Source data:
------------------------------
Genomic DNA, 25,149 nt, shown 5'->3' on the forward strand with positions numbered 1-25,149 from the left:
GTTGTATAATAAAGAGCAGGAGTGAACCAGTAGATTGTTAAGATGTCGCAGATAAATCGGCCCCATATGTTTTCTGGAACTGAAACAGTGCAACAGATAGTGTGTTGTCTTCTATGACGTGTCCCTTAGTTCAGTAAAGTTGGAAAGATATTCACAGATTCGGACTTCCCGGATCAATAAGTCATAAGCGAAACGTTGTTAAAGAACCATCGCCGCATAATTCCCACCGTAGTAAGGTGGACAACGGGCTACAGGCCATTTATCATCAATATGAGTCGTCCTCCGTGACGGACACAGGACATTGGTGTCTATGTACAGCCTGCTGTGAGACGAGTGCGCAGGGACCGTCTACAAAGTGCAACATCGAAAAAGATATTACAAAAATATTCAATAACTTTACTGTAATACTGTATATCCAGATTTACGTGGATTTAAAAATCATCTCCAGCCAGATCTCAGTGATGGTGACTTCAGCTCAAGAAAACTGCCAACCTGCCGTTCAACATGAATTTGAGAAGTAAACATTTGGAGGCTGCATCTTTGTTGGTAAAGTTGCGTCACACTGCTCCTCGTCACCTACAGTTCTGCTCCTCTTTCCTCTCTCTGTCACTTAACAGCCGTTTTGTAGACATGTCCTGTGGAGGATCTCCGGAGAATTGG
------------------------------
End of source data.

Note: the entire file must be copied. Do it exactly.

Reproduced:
Genomic DNA, 25,149 nt, shown 5'->3' on the forward strand with positions numbered 1-25,149 from the left:
GTTGTATAATAAAGAGCAGGAGTGAACCAGTAGATTGTTAAGATGTCGCAGATAAATCGGCCCCATATGTTTTCTGGAACTGAAACAGTGCAACAGATAGTGTGTTGTCTTCTATGACGTGTCCCTTAGTTCAGTAAAGTTGGAAAGATATTCACAGATTCGGACTTCCCGGATCAATAAGTCATAAGCGAAACGTTGTTAAAGAACCATCGCCGCATAATTCCCACCGTAGTAAGGTGGACAACGGGCTACAGGCCATTTATCATCAATATGAGTCGTCCTCCGTGACGGACACAGGACATTGGTGTCTATGTACAGCCTGCTGTGAGACGAGTGCGCAGGGACCGTCTACAAAGTGCAACATCGAAAAAGATATTACAAAAATATTCAATAACTTTACTGTAATACTGTATATCCAGATTTACGTGGATTTAAAAATCATCTCCAGCCAGATCTCAGTGATGGTGACTTCAGCTCAAGAAAACTGCCAACCTGCCGTTCAACATGAATTTGAGAAGTAAACATTTGGAGGCTGCATCTTTGTTGGTAAAGTTGCGTCACACTGCTCCTCGTCACCTACAGTTCTGCTCCTCTTTCCTCTCTCTGTCACTTAACAGCCGTTTTGTAGACATGTCCTGTGGAGGATCTCCGGAGAATTGG